-- Friday, Mar 27, 1846.
[Apostle Willard Richards Journal] Chariton River. Wind in northwest, sky cloudy. From 8 o'clock to 9 o'clock, President Young was in the post office and heard a letter read for Emmitt and his company, also one for the trustees at Nauvoo. President Young wrote a letter to Eleazer King to send the team of the widow Gardner immediately to Richardson's Point, and signed it. A mail of about 40 letters was made up about 9 o'clock and delivered to John Young and Evan M. Green, who started immediately for Nauvoo. President Young told Captain Stout that his guard was of no use to the camp, that he would not give the skin of an ox, that they would sit by the fire and sleep and let the cattle eat pickles out of the tub and crackers out of the sacks as they did at his tent the night before.
About 10 o'clock a.m. President Young, Heber C. Kimball, and John Taylor of the Twelve, Captain Charles C. Rich, William Clayton, Samuel Bent, C. Shumway, Jedediah M. Grant, H. Stout, Stephen Markham, J. D. Hunter, J. Gleason, G. D. Grant, H. G. Sherwood, John Pack, L. Young, E. T. Benson, Peter Haws, and J. D. Lee left headquarters on the Chariton in carriages and on horseback. After passing through one mudhole only, which was about six miles in length, arrived at Captain Elisha Averett's tent where they met Captain Parley P. Pratt, O. Pratt, G. A. Smith, and Bishop Miller, who returned with President Young and company to Parley P. Pratt's encampment, l/4 mile west of the east fork of Shoal Creek, and assembled in council at the tent of George A. Smith 20 minutes before 2 o'clock p.m., agreeable to adjournment. Father John Smith, Elisha and Elijah Averett, and others met in council.
Parley P. Pratt reported that division of the camp had purchased about 100 bushels corn at 20 cents, mostly in trading. The price has since gone to 25 cents. President Young said that it was his mind that we pay no more than 20 cents, the camp can be supplied at that price. Council adjourned to dinner which was prepared by P. P. Pratt and G. A. Smith, and corn for horses in abundance.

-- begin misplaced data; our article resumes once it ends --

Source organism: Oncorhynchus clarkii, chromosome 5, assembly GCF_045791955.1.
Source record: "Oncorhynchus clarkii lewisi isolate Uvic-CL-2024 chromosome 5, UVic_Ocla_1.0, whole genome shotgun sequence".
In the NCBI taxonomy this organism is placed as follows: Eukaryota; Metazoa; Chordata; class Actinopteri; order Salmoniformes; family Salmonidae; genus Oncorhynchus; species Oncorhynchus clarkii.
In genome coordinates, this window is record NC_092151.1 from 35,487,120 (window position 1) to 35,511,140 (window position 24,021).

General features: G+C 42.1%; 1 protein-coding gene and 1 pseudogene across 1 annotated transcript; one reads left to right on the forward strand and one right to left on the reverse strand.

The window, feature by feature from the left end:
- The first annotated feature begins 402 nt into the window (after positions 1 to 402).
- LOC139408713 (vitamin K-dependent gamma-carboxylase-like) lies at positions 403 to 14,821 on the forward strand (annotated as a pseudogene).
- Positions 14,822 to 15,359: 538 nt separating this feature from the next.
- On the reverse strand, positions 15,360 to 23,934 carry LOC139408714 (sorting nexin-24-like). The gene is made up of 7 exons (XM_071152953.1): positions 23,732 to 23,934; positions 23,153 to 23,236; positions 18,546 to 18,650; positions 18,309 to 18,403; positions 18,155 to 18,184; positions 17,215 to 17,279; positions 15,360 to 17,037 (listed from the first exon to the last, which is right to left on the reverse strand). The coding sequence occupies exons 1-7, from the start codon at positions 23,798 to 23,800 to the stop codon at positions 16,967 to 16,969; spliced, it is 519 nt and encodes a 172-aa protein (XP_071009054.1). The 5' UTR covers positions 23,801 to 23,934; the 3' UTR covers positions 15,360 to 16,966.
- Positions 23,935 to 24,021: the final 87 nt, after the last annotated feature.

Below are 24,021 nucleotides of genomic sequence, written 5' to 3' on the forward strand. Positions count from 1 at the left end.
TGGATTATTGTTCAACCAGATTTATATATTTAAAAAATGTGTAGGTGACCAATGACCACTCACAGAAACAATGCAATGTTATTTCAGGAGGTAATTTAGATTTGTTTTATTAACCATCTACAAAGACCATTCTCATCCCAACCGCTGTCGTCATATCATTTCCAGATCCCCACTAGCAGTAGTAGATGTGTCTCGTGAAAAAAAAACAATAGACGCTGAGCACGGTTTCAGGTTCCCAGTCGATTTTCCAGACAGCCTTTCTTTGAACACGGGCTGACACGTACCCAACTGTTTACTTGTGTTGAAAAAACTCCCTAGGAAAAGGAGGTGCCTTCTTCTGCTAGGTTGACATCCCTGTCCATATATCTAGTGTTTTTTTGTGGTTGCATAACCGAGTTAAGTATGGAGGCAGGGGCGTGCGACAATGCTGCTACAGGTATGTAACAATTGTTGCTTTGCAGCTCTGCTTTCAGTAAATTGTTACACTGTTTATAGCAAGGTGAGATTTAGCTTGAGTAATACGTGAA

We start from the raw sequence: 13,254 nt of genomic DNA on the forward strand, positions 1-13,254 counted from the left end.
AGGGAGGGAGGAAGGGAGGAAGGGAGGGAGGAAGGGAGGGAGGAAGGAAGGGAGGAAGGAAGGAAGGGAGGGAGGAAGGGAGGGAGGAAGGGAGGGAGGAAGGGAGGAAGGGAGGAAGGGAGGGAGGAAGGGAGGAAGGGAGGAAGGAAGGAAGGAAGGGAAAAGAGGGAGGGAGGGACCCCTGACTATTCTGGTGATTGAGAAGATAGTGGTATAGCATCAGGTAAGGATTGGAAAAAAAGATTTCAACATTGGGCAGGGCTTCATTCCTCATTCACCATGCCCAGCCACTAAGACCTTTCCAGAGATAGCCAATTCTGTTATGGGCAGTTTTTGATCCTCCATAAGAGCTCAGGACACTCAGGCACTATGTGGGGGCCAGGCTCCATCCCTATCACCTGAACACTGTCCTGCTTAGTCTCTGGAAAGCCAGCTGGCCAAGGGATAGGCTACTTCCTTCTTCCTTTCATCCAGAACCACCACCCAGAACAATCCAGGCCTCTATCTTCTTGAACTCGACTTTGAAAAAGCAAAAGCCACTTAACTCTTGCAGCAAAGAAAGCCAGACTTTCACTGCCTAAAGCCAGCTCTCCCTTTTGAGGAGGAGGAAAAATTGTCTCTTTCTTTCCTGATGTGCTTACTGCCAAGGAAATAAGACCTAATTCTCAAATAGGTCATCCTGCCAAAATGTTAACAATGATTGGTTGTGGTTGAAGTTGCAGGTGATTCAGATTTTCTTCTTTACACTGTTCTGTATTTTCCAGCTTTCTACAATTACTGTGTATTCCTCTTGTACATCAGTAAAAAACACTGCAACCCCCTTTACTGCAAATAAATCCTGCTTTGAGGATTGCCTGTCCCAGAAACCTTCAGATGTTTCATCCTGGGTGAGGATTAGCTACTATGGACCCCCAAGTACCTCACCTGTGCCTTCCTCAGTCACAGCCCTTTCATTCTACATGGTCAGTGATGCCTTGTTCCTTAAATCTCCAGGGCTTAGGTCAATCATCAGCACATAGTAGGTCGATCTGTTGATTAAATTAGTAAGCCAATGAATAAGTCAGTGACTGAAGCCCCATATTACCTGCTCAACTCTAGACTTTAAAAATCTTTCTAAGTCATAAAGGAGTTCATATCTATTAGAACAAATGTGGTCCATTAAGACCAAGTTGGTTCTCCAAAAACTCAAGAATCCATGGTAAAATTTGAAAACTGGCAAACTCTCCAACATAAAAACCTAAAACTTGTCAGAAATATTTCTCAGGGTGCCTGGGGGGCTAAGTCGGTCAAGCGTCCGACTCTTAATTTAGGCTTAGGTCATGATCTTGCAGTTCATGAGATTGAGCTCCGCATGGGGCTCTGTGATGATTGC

The business of the council was resumed at a marquee furnished for the occasion. President Young called for the captains of fifties. No one answered; he responded to his own call. I am the captain of the first 50. Heber C. Kimball said, I am the captain of the second 50. P. P. Pratt [is captain of the] third 50, Peter Haws fourth 50, John Taylor fifth 50, and George Miller sixth 50. Up to this period the organization of this camp was very imperfect. When it was decided that the Saints would remove from Nauvoo, about 25 men were selected by the council of YTFIF and called captains of hundreds, whose business it was severally to select 100 families and see that they were prepared for a journey across the Rocky Mountains.
Afterward the captains of hundreds selected their own captains of fifties and tens, clerks, etc. At the time appointed, such out of all of these companies as were ready commenced leaving the city. Charles Shumway being among the first, crossed the Mississippi on February 4, 1846, and was followed by others from day to day and night to night, forming an encampment on the bank of the river and afterwards at Sugar Creek, where they continued to gather and remained until after the arrival of President Young and council, when a partial organization was entered into and still farther advanced at Richardson's Point, all of which is written in this history under its proper dates. But to the present time, so many have been returning to Nauvoo which came on to assist the camp only for a little season, and the different divisions have been so far separated from each other by storms, bad roads, and other circumstances, that it has hitherto been impossible to affect anything like a perfect organization which was the object of the present council.
President Young was unanimously elected president over the whole camp of Israel by the council. Ezra T. Benson was elected captain over first 100, John Smith captain of the second 100, Samuel Bent of the third 100. Albert P. Rockwood [?Young] was elected captain of the first 50 of [the] first 100, Stephen Markham [Kimball] captain of [the] second 50, John Harvey [Young] captain [of the] third 50, Charles C. Rich of the fifth 50 in the] second 100, Howard Egan [Kimball] of the fourth 50, and John Chrisman captain of the sixth 50 in [the] third 100, in place of the former captains of fifties who were promoted to be presidents over their divisions of fifties, except that of the first, which was laid over for further considerations. President Young said from this time forth let the companies be called by the numbers and not by the name of the commanding officers. Also, let every individual hereafter be called by the name that they received by adoption.
William Clayton was appointed clerk for the whole camp. John Doyle Lee [Young] was appointed clerk for the first 50, John Pack second 50, George Hales third 50, Lorenzo Snow fourth 50, John Oakley fifth 50, and Asahel A. Lathrop sixth 50. President Young remarked that Willard Richards was the standing historian for the Church and camp. Brother John D. Lee, [Young] by the request of the historian who was sick in bed and unable to be in council, spoke of the importance of every clerk keeping a perfect history of his company and of reporting the same to the general clerk in camp so that the historian might have before him of which to compile the history.